Sometimes I wonder how many gods are being worshipped in my church, and just who they think they are.
Some people think the whole purpose of a church service is to entertain, uplift, and refresh. Some people go to church, not so much to worship God, but to sit back and enjoy the music and the sermon. Of course, they expect the church building to be attractive, the pastor to be well-groomed and smooth-mannered, the organist to be talented, the choir to be majestic, the coffee hour to be well-stocked, the parking lot to be convenient, the people to be well-dressed and friendly, and if they have small children, they won’t attend if there is no nursery. All they want to do is sit back in the (preferably padded) pew and drink it all in!
There are even people who select their church, not by religious criteria, but by these amenities alone! A newspaper in Texas carried this so far that the religion page editor began to visit churches and rate them with stars, just as a restaurant critic rates restaurants.
Forget the New Age; the real threat is the consumer mentality! I wonder sometimes if what some people call “Christianity” is really “Selfianity.”
I don’t dispute that these things are valid secondary considerations after you’ve narrowed down your choices with religious criteria, but I maintain that worship is not a form of entertainment. A church that has become a mutual congratulatory aren’t-we-great-folks society has ceased to worship God and has begun to worship itself. God should be the center of attention in church, not you. The first of the commandments is: “You shall have no other gods before me.” Let us not place ourselves as gods before the Lord; let us not join the ranks of those who demand to be appeased in church before they condescend to worship the Lord!
Many people leave church asking themselves, “What did I get out of the service today?” instead of asking themselves, “What did God get out of my worship today?” They demand a NutraSweet religion—you know, all sweetness, but no nutrition.
Then there are people who claim that many things in the Bible —particularly in Paul’s letters—are gloomy and negative. “My religion is in the Sermon on the Mount,” they say, recalling how it begins, with the beatitudes: “Blessed are these, blessed are those.”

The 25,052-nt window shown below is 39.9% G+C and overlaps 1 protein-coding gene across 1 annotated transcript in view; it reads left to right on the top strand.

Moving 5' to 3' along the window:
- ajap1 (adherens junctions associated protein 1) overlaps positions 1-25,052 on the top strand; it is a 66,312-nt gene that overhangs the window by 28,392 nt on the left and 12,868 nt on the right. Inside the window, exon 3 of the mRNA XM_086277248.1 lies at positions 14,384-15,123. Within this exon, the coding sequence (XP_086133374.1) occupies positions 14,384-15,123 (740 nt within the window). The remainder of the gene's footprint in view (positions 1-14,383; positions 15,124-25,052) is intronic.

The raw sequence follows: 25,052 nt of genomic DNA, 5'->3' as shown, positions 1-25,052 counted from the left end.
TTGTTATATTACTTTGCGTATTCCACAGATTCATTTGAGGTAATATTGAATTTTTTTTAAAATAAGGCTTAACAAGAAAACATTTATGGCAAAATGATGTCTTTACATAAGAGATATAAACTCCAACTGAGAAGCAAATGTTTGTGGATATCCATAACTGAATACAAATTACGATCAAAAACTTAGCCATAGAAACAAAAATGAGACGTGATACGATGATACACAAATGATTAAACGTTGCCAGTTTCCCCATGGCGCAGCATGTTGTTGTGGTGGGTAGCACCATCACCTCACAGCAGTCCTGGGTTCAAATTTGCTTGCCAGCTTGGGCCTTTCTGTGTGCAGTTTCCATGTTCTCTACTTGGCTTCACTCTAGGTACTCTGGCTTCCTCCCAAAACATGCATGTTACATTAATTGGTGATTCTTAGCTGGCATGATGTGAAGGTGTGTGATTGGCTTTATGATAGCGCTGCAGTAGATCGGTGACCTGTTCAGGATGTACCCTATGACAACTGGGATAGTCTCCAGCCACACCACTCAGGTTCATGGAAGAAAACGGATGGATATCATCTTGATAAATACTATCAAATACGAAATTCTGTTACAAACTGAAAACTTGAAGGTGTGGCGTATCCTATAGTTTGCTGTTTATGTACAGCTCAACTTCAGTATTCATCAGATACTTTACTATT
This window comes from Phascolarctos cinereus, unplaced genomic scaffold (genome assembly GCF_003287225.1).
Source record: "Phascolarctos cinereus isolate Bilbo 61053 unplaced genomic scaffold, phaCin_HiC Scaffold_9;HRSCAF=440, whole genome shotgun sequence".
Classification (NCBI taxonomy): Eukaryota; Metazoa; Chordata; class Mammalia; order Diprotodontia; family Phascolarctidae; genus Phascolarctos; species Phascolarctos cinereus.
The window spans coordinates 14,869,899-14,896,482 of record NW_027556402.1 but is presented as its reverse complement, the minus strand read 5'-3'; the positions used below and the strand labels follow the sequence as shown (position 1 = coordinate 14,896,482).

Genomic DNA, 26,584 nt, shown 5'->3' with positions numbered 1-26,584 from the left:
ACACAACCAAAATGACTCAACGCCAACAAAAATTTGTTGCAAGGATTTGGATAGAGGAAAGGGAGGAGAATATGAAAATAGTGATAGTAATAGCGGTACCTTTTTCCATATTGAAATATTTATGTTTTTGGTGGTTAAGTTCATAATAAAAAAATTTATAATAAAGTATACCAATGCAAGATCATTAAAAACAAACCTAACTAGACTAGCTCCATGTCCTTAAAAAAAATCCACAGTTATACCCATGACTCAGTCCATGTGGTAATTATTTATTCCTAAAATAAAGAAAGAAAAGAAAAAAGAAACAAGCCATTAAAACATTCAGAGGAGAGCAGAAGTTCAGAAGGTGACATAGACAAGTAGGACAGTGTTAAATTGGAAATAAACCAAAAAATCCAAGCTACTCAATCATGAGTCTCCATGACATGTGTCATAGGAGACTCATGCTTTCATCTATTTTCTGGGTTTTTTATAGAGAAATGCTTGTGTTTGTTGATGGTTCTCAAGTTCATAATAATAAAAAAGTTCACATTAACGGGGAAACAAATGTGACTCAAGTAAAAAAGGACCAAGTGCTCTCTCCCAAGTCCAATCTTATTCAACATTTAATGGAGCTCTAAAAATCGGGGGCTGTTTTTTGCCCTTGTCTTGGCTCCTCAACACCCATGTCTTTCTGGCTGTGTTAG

They look up towards the ceiling as they sigh in elation. “That’s true religion,” they say, with a knowing sparkle in their eyes.
Obviously, these people have never actually sat down and read either Paul’s letters or the Sermon on the Mount. For it is Paul who said, “and we know that in all things God works for the good of those who love him, who have been called according to his purpose” (Romans 8:28) and “the fruit of the Spirit is love, joy, peace, patience, kindness, goodness, faithfulness, gentleness, and self-control.” (Galatians 5:22). The Sermon on the Mount, however, contains some of the most terrifying passages in the Bible:
You have heard that it was said to the people long ago, ‘Do not murder, and anyone who murders will be subject to judgment.’ But I tell you that anyone who is angry with his brother will be subject to judgment.
—Matthew 5:21, NIV
You have heard that it was said, ‘Do not commit adultery.’ But I tell you that anyone who looks at a woman lustfully has already committed adultery in his heart.
—Matthew 5:27-28, NIV
It has been said, ‘Anyone who divorces his wife must give her a certificate of divorce.’ But I tell you that anyone who divorces his wife, except for marital unfaithfulness, causes her to become an adulteress, and anyone who marries the divorced woman commits adultery.
—Matthew 5:31-32, NIV
Again you have heard that it was said to the people long ago, ‘Do not break your oath, but keep the oaths you have made to the Lord.’ But I tell you, Do not swear at all: either by heaven, for it is God’s throne, or by the earth, for it is his footstool; or by Jerusalem, for it is the city of the Great King. And do not swear by your head, for you cannot make even one hair white or black. Simply let your ‘yes’ be ‘yes’ and your ‘no,’ ‘no’; anything beyond this comes from the evil one.
—Matthew 5:33-37, NIV
You have heard that it was said, ‘Eye for eye, and tooth for tooth.’ But I tell you, Do not resist an evil person. If someone strikes you on the right cheek, turn to him the other also.
—Matthew 5:38-39, NIV
You have heard that it was said, ‘Love your neighbor and hate your enemy.’ But I tell you: Love your enemies and pray for those who persecute you, that you may be sons of your Father in heaven... If you love those who love you, what reward will you get? Are not even the tax collectors doing that?
—Matthew 5:43-45a, 46, NIV
There are three ways we can take these sayings:
- As ideals towards which we should strive, although we can never reach them. (That’s a nice way of saying that they are unrealistic platitudes.)
- As an example of the rabbinical method of “putting a hedge around the law,” that is, forbidding more than what the law forbids so that the law is forever inviolate. We can’t deny that Jesus is following that pattern, but if that is all He meant by it, we are hopelessly lost. Jesus placed the hedges too far out!
- As a way of teaching us that it is not enough for us to be sinners who consciously avoid sin, we must be righteous people who actively pursue virtue! Jesus intended for us to feel distress when we hear these words, for we cannot in our flesh obey His words. In that distress we hear the voice of the Spirit calling us to submission in faith to His transforming power.
It may very well be that worship is an uplifting experience in a pleasant environment, and if that is the case, we are indeed fortunate. But just as a caterpillar eats many leaves, not to become a fat caterpillar, but to become a beautiful butterfly, we worship God, not to be entertained, but to be transformed.